These pressures coincide with decreasing budgets in higher education and finding ways to become more profitable as a corporation. Historically, audio-video systems have been custom. The CEO wants a special button to drop a disco ball, or the President wants a specific thing to happen. These requests now come more and more infrequently, as users demand plug and play capability. This results in less boxes sold. We have also been stocking our shelves with spare parts. This allows us to hot-swap something quickly when it fails, as we know everything will eventually fail. This also gives us time to work with the manufacturer through the RMA process, but still have an operational AV system. Therefore, we are not purchasing a new part, but maintaining an old one.

This process has also established more direct communication and support from various manufacturers to technology managers, further severing the ties of the traditional integrator. When a manufacturer insists we use an integrator, we drop the manufacturer. We just stopped using a speaker manufacturer due to this policy.


My own company, Rexing Consulting Group, received a request to provide a background audio system for a new restaurant in Bowling Green, KY. The client first sought us out for high-quality background music. Going through proper needs analysis, we discovered they needed to control the audio wirelessly. They also needed a point-of-sale system, a security system, wireless network connectivity for their clients, and a fully functional AV system. As the primary consultant and solutions provider on this job, we made sure the wireless network was robust enough to handle their needs.

Rather than saying we didn’t provide certain solutions, we took all technology under our belt. We coordinated with other companies and contractors to install one IT system for the restaurant, including VLANs, AV networking, point of sale networking, a cloud-based VoIP system, and a camera surveillance system. By doing this, we were able to give the client a great experience, consolidate all cabling and equipment, create efficiencies in space, and provide one unified and sustainable system.

We could have installed our own small wireless access point and network switch that allowed communication between AV devices only, but that would have been shortsighted and would have resulted in competing wireless networks in one building. The client also would also have had to disconnect their wireless touchscreen from our audio network to connect to another network to access the web or other services. That was unacceptable.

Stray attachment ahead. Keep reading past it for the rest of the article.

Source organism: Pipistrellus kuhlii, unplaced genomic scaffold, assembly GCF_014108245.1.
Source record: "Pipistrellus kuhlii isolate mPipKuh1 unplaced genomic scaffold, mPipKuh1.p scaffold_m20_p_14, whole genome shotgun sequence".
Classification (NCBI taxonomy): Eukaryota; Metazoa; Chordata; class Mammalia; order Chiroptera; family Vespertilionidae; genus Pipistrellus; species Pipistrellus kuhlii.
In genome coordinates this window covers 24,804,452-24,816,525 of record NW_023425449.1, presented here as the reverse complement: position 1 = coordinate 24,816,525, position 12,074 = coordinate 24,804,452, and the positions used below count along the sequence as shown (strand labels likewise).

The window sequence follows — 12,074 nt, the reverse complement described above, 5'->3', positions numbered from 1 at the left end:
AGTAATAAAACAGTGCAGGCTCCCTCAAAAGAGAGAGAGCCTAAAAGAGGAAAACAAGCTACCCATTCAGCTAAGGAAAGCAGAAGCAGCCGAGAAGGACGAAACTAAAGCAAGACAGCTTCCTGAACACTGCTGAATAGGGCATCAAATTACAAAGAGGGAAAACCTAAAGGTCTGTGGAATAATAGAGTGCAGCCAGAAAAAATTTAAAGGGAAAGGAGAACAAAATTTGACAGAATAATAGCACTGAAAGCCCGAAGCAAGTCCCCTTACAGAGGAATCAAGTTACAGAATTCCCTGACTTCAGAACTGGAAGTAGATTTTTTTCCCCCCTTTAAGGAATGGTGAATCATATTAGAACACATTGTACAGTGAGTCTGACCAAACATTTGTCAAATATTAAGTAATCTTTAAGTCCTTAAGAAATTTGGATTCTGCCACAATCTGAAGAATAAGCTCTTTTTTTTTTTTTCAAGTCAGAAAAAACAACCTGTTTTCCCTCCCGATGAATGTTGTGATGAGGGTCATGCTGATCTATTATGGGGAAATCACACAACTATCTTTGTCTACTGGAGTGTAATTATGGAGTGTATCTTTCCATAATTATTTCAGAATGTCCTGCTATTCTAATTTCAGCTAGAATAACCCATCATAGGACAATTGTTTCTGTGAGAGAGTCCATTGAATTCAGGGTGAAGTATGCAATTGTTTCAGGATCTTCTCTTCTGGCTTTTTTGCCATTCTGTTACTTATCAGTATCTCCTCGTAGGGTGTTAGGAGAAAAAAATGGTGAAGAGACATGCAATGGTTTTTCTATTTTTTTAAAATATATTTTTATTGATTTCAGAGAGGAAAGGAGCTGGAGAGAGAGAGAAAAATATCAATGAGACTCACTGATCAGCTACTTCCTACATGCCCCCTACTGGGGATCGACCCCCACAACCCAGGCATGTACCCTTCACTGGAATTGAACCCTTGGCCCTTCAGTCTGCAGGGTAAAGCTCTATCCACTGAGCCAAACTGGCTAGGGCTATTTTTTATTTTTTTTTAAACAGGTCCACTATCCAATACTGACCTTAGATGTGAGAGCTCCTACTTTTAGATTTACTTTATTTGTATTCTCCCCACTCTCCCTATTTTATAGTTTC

We simply specify what makes sense, and not what is the most profitable. We do not have our own certified network engineers, nor do we have an experienced server-support team. However, when we see opportunity for additional revenue by providing more services under the IT umbrella, everyone wins. We find the resources needed to complete a single solution for our clients.

AV integration companies not thinking like this are missing revenue. Remember, we did not actually program the networking switches, but we looked out for the client and made sure our solutions made sense for everyone on the project. The network consulting company enjoyed the project so much, they brought us on other AV projects. We did not spend a dime in marketing to land this client.

So where do traditional integrators still have opportunities? In very large projects or one-time bids, smaller companies with an AV or IT department, and smaller school systems, especially K-12. Higher Ed and corporate technology managers are growing in numbers, which means IT departments see the savings of having the AV team on staff instead of contracting to outside vendors or integrators. This doesn’t just lower labor costs, but results in faster response times, more efficiencies and remote management, and less classroom downtime. This model will grow as more technology managers gain education and experience.

Technology managers are now better at developing RFPs and RFBs. They understand what a quality AV system looks like and how it performs. Faculty and staff are also requesting AV systems that utilize fewer boxes, which creates a template that can be replicated to produce more efficiencies. This means less programming and configuration costs over time and reduces the total cost of ownership.

If you are a traditional integrator and you’re not looking at your customer’s long-term goals to create simpler and more unified systems—you may not be in business much longer. Get Darwinian. This is about survival of the fittest and the most adaptive.

This article was written By Justin Rexing for AV Technology Europe.

Justin Rexing, M.S., CTS-D, ISF-C, DMC-E-4K, currently works as an AV systems design engineer for Western Kentucky University. He is also the owner of Rexing Consulting Group. He holds a Bachelor’s Degree in Computer Information Systems and holds a Master’s of Science, both obtained from WKU. Justin has assisted in developing the AVIXA Networked AV Systems course, the Networking Technology course, and he currently holds senior faculty status with AVIXA. He has also presented at UBTech12 on standardizing project processes.